Advent: Unlikely Messengers

Bethlehem isn’t far at all from Jerusalem if you measure the distance in miles.

But it was a world apart if you measure the difference in circumstance.

Like our world today, there was a huge gap between the richest of the rich (King Herod and his cronies, the religious elite) and the poorest of the poor (Mary, Joseph, shepherds and others like them).

Hearts full to overflowing with pride, self-reliance, love of power and money can’t find room for a message that suggests they might need saving.

Empty hearts, hopeless hearts, worn, weary and desperate hearts are hungry to hear that help is on the way.

Maybe that’s why God sent a most spectacular birth announcement to shepherds who were considered the lowest of the low.

And there were shepherds living out in the fields nearby, keeping watch over their flocks at night. An angel of the Lord appeared to them, and the glory of the Lord shone around them, and they were terrified. 10 But the angel said to them, “Do not be afraid. I bring you good news that will cause great joy for all the people. 11 Today in the town of David a Savior has been born to you; he is the Messiah, the Lord. 12 This will be a sign to you: You will find a baby wrapped in cloths and lying in a manger.”

13 Suddenly a great company of the heavenly host appeared with the angel, praising God and saying,

14 “Glory to God in the highest heaven,
    and on earth peace to those on whom his favor rests.”

15 When the angels had left them and gone into heaven, the shepherds said to one another, “Let’s go to Bethlehem and see this thing that has happened, which the Lord has told us about.”

16 So they hurried off and found Mary and Joseph, and the baby, who was lying in the manger. 17 When they had seen him, they spread the word concerning what had been told them about this child, 18 and all who heard it were amazed at what the shepherds said to them.

Luke 2:8-18 NIV

If you do a little digging you will discover that large flocks were kept in Bethlehem to facilitate worship at the Temple in Jerusalem. Since many of the faithful came from quite a distance, instead of bringing a sacrifice they would purchase a suitable animal once they made the trek.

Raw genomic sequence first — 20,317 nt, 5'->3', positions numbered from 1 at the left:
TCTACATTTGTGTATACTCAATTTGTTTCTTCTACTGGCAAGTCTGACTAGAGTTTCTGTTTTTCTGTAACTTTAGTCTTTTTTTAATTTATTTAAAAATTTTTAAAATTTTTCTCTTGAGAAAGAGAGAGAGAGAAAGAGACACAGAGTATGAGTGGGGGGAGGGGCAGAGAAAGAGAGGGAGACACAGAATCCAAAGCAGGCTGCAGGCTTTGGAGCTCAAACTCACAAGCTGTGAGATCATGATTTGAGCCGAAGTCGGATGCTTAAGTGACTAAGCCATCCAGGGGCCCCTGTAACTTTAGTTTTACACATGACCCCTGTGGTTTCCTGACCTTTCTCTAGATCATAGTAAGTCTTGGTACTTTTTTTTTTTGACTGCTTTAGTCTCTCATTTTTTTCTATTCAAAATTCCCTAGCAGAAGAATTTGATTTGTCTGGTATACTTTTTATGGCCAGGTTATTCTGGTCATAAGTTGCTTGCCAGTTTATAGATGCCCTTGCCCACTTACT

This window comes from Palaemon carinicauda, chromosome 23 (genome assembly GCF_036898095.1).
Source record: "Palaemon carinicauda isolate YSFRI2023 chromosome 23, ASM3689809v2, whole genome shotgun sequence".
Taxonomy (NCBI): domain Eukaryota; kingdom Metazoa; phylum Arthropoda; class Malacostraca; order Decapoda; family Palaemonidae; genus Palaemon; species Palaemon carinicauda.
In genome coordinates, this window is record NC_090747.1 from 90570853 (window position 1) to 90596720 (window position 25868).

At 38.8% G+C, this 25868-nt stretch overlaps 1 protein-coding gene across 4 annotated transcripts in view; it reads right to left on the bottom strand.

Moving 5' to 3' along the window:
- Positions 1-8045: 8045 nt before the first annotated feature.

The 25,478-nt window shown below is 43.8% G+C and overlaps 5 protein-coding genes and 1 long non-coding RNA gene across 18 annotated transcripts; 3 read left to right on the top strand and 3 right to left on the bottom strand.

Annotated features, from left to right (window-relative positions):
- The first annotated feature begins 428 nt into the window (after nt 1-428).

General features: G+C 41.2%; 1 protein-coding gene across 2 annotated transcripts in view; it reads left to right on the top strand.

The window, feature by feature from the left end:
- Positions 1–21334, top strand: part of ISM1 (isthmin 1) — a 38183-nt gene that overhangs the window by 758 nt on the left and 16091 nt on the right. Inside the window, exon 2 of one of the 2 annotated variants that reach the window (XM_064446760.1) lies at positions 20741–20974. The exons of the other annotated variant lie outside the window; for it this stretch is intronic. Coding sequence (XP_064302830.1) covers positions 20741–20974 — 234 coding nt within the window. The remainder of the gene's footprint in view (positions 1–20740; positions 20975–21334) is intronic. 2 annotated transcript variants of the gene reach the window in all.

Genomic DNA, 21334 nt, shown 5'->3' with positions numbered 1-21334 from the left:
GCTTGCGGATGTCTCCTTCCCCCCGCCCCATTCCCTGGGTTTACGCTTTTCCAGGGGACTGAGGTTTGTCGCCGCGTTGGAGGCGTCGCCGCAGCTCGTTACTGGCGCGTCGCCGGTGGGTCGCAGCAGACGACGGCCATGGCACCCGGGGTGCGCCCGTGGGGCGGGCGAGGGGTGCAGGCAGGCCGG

But shepherds rarely got to mix and mingle at the Temple because they were stinky and dirty. It was tough to try to clean up without running water and washing machines. They smelled of sheep, goats and smoke. Not a welcome addition to worshiping crowds.

Yet God deemed these lowly, (probably) uneducated folks worthy of the most spectacular display of His approval and the dawn of a new age of grace. The outcasts became the “in” crowd.

The first messengers of the Good News weren’t priests or royalty, they were regular people.

I know many days I wonder if plodding along in my everyday duties makes a whit of difference in the world. I tire of routine and repeated, ordinary tasks.

But in the Kingdom there is no such thing as meaningless work or unrewarded obedience.

The shepherds were perfectly positioned to receive God’s message and to deliver it to a waiting world.

God has placed me right here right now for His purposes.

I’m not responsible for results.

I’m only responsible for waiting patiently for His direction.

QUESTIONS:

  • When you’ve heard the Christmas story over and over it’s easy to miss historical context and the significance of certain details. But Luke specifically set out to give an account of the birth, life, ministry, death and resurrection of Jesus that revealed His deity and God’s purposes. Have you ever thought about how odd it was that shepherds got such special attention and treatment from Almighty God?
  • The shepherds apparently discussed what they had seen and heard among themselves. Can you imagine what that sounded like? Do you think you would have second guessed the experience if you had been there? Why or why not?
  • Once they saw the Baby they could not contain themselves. Do you remember the joy of salvation when (perhaps) you were compelled to tell everyone the Good News of Jesus? Have you lost that urgency? If you have, how might you regain it?